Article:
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Writing a simple Compiler on my own - MIPS Instruction Set

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drifter1
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All the Code of the series can be found at the Github repository:
https://github.com/drifter1/compiler


Introduction

    Hello it's a me again @drifter1! Today we continue with my Compiler Series, a series where we implement a complete compiler for a simple C-like language by using the C-tools Flex and Bison. In this article we will cover the target machine's instruction set, where the target is of course the MIPS CPU. Let's also not forget that MIPS Assembly has already been covered as a Programming Language under the Programming Category, but still an exact connection to our Simple C-like language has not been done yet!

The topics that we will cover today are:

  1. MIPS Architecture
  2. Coding Structure
  3. Variable and Array Declaration
  4. System Calls
  5. Arithmetic and Logical Instructions
  6. Memory Instructions
  7. Jumps and Branches
  8. Functions and Stack

Requirements:

    Actually you need to read and understand all the topics that I covered in the series as a whole, as these articles will give you access to knowledge about:
  • What Compiler Design is (mainly the steps)
  • For which exact Language the Compiler is build for (Tokens and Grammar)
  • How to use Flex and Bison
  • How to implement a lexer and parser for the language using those tools
  • What the Symbol Table is and how we implement it
  • How we combine Flex and Bison together
  • How we can pass information from the Lexer to the Parser
  • How we define operator priorities, precedencies and associativity
  • What Semantic Analysis is (Attributes, SDT etc.)
  • How we do the so called "Scope Resolution"
  • How we declare types and check the type inter-compatibility for different cases that include function parameters and assignments
  • How we check function calls later on using a "Revisit queue", as function declarations mostly happen after functions get used (in our Language)
  • Intermediate Code Representations, including AST's
  • How we implement an AST (structure and management)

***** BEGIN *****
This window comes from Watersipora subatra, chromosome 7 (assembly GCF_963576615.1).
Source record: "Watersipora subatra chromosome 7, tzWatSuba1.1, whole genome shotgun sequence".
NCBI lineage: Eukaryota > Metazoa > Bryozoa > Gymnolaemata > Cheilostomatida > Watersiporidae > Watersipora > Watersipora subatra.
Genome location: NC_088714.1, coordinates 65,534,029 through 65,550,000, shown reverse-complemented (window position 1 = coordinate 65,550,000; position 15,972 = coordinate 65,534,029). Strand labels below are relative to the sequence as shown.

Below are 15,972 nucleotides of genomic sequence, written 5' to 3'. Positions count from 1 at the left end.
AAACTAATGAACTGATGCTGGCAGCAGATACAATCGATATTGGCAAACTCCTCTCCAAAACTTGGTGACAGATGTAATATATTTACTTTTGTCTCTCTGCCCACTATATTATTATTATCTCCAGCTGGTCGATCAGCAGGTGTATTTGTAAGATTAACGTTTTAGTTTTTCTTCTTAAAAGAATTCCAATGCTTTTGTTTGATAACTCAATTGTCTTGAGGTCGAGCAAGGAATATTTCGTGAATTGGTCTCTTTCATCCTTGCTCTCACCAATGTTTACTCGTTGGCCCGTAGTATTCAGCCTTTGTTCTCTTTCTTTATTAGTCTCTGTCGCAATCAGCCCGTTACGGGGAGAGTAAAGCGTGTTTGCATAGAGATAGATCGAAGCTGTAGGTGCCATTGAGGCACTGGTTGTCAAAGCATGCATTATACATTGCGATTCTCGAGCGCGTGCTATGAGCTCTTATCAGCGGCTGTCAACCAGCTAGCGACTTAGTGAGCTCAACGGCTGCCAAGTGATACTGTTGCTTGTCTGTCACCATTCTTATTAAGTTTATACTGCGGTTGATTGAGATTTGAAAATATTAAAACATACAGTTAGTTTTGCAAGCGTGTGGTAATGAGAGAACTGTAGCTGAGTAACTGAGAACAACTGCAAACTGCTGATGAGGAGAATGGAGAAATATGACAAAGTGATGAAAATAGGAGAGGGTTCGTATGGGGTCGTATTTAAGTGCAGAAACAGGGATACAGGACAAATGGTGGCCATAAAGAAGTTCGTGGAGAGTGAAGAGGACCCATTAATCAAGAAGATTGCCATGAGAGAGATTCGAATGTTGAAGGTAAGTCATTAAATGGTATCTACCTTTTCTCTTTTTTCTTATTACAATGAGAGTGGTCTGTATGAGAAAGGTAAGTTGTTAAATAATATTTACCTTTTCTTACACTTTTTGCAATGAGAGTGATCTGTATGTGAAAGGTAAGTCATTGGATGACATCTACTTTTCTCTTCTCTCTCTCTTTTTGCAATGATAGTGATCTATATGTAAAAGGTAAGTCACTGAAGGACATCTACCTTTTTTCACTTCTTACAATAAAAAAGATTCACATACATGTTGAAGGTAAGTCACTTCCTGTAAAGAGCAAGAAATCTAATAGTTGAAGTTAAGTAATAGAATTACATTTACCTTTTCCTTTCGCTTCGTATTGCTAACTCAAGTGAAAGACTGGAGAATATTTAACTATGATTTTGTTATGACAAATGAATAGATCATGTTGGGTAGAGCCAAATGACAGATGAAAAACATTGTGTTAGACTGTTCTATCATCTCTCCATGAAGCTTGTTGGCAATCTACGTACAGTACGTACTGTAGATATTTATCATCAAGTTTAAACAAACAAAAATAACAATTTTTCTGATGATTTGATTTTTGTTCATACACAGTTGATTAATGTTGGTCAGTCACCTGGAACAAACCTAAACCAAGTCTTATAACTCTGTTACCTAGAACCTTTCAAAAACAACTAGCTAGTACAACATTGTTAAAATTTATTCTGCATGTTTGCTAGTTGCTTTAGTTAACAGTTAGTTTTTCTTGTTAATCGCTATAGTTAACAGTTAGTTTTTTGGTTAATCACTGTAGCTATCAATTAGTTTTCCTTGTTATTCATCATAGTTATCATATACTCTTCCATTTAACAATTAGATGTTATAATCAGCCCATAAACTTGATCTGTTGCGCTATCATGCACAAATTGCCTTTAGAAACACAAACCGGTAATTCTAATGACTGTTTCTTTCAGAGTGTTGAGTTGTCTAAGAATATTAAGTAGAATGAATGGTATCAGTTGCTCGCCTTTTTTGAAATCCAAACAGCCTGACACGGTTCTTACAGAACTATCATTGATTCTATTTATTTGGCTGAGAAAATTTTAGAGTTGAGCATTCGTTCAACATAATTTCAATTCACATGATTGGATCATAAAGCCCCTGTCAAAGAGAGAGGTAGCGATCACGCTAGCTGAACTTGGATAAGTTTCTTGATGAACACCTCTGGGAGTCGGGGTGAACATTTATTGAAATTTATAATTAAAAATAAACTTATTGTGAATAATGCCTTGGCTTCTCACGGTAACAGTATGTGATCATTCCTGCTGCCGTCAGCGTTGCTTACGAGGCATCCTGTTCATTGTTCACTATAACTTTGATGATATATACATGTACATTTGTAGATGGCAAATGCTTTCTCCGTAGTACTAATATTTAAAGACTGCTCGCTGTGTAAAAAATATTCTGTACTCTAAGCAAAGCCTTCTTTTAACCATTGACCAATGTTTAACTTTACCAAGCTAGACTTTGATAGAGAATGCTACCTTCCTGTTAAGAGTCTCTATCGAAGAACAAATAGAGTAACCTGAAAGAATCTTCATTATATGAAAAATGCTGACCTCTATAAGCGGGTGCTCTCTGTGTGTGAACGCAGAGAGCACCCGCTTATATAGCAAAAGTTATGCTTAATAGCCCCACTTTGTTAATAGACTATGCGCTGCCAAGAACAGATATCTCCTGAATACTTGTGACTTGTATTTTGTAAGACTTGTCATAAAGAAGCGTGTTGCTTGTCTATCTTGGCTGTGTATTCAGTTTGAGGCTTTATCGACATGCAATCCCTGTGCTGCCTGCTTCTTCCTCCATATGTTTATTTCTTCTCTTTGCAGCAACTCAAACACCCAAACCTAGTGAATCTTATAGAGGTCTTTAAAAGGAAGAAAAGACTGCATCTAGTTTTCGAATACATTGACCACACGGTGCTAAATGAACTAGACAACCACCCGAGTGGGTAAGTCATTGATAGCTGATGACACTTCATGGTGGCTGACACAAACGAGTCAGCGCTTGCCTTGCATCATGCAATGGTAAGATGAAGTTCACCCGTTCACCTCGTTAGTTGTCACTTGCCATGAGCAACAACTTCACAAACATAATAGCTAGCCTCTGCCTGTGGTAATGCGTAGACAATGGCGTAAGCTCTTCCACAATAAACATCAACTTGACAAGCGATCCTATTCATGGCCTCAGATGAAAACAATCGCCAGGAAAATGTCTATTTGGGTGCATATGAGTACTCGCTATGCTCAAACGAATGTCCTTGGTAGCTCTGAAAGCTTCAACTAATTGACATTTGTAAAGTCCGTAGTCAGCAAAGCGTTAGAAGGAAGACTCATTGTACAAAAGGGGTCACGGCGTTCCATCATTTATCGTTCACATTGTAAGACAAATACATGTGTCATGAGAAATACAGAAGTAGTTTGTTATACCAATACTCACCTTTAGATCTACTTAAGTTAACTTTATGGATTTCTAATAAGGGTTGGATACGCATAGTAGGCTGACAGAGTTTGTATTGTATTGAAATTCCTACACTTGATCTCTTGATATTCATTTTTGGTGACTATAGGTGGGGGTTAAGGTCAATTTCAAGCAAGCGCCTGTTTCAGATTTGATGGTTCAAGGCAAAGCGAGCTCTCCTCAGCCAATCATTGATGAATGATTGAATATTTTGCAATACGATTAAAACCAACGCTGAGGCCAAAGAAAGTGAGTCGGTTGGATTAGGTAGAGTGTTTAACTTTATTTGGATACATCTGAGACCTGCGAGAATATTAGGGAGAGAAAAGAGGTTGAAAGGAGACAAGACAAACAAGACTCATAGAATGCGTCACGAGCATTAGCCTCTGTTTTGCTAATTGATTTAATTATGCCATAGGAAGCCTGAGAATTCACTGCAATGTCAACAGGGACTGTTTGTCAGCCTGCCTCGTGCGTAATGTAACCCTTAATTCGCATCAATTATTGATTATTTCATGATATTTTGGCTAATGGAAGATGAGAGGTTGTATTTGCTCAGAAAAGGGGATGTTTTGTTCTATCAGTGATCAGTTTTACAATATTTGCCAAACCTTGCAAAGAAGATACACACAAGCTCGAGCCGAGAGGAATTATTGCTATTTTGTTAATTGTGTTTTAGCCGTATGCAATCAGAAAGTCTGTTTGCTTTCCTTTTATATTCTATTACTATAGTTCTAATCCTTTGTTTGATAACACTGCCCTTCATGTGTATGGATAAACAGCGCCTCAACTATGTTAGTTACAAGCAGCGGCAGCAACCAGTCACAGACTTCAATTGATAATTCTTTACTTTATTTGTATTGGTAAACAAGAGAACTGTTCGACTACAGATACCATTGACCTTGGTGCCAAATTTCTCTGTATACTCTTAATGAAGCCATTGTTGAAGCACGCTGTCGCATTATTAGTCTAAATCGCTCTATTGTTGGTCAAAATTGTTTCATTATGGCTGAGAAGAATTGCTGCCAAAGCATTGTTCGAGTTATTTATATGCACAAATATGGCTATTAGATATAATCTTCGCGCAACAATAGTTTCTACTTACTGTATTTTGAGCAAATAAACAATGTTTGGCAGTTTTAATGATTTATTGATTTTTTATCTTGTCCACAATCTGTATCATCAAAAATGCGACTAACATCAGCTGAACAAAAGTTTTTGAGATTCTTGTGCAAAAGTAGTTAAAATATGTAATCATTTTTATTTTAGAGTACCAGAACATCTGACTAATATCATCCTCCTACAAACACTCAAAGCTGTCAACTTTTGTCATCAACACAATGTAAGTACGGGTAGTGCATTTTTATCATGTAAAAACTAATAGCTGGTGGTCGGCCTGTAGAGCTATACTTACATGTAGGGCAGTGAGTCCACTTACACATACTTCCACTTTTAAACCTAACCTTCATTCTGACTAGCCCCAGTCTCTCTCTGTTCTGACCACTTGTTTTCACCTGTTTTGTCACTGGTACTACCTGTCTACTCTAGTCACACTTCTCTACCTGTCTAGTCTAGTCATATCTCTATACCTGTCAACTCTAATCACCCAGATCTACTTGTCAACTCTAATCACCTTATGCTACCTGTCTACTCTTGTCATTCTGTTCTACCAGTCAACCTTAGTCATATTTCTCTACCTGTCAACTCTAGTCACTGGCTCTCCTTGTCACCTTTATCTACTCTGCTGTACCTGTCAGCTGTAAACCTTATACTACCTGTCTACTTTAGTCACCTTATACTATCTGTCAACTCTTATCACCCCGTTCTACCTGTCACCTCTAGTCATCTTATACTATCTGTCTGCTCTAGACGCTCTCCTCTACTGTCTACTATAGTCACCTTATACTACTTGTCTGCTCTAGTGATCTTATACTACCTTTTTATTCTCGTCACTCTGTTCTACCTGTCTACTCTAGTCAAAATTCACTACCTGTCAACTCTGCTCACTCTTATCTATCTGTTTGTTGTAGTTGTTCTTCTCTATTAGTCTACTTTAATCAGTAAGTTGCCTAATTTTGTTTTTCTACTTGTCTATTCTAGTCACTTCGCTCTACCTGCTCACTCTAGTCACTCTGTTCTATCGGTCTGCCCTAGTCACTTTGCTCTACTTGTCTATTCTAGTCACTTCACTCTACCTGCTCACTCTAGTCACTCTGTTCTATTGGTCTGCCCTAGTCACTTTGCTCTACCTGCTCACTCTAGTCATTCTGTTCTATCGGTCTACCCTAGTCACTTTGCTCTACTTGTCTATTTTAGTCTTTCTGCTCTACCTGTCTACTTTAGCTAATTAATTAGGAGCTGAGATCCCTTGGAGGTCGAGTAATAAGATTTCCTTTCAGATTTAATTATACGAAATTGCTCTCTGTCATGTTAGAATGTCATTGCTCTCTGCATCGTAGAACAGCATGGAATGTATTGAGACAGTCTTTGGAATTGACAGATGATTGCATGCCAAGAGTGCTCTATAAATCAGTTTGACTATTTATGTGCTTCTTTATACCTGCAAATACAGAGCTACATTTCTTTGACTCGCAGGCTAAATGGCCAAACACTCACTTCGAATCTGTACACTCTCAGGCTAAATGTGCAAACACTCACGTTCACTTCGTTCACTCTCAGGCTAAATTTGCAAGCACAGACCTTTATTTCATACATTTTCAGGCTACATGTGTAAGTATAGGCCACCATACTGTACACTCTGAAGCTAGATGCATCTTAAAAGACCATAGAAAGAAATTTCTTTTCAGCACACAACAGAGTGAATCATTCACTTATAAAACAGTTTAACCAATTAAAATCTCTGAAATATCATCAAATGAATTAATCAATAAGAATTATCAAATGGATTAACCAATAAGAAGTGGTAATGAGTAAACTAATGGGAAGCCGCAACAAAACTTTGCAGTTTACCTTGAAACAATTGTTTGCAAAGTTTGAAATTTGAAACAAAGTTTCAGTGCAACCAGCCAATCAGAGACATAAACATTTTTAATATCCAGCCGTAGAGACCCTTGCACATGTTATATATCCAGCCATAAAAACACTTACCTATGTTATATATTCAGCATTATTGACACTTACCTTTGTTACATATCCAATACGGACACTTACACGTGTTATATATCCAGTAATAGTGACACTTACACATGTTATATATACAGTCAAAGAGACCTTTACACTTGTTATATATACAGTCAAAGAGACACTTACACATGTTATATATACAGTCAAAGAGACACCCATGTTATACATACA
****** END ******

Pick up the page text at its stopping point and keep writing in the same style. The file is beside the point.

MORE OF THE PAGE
• Action Rules for AST nodes and more

Difficulty:

Talking about the series in general this series can be rated:
  • Intermediate to Advanced
Today's topic(s) can be rated:
  • Medium
So, without further ado, let's now finally start with the actual Tutorial...

Actual Tutorial Content

MIPS Architecture

    Talking about the MIPS architecture, all instructions and general-purpose registers in this architecture are 32 bits long. Each byte represents 8 bits, whilst 2 bytes (16 bits) represent a so called half-word and 4 bytes (32 bits) represent a word. Thus, the data types that we have access to are characters which require 1 byte of storage, and integers which require 4 bytes of storage. In Assembly, literals represent numbers (e.g. 15), characters are enclosed in single quotes (e.g. 'c') and strings are enclosed in double quotes (e.g. "Utopian").

General-purpose Registers

    We have access to 32 general-purpose registers. Each register's name is preceded by '$' and followed by the register's number ($0 to $31) or by the register's name as following:
  • $0 or $zero that has a value of 0 always
  • $1 that is reserved by the assembler
  • $2, $3 or $v0, $v1 that will return function results
  • $4-7 or $a0-3 that are used as function parameters
  • $8-15 or $t0-7 that are caller saved temporaries (more in functions)
  • $16-23 or $s0-7 that are callee saved values (more in functions)
  • $24-25 or $t8-9 that are temporaries if more are needed
  • $26-27 or $k0-1 that are reserved for the interrupt handler
  • $28 or $gp that is the global program pointer
  • $29 or $sp that points to the last position of the stack pointer
  • $30 or $s8 or $fp that is a saved value or a frame pointer
  • $31 or $ra that contains the return address (more in functions)

Floating Point Co-processor

    Because the simple C-like language that we want to compile into Assembly contains floats and so floating point operations, we also have to use the MIPS co-processor for such operations. This co-processor has its own 32 FP registers that are again 32-bits long and numbered as $f0-$f31. Thinking about floating point operations we know that those can be single and double precision (floats and doubles respectively). So, the co-processor allows the usage of two adjacent FP registers to allow double-precision (64-bit long) operations. In such cases we are only allowed to use the even-numbered registers.

Coding Structure

    Each typical MIPS Assembly program is split into two parts:
  1. Data declaration section - where we define the variables, arrays, string literals
  2. Coding section - where we write the instructions that are to be executed
The first section starts with ".data", whilst the second with ".text".

So, we basically have:
.data
# data declarations
.text main: # instructions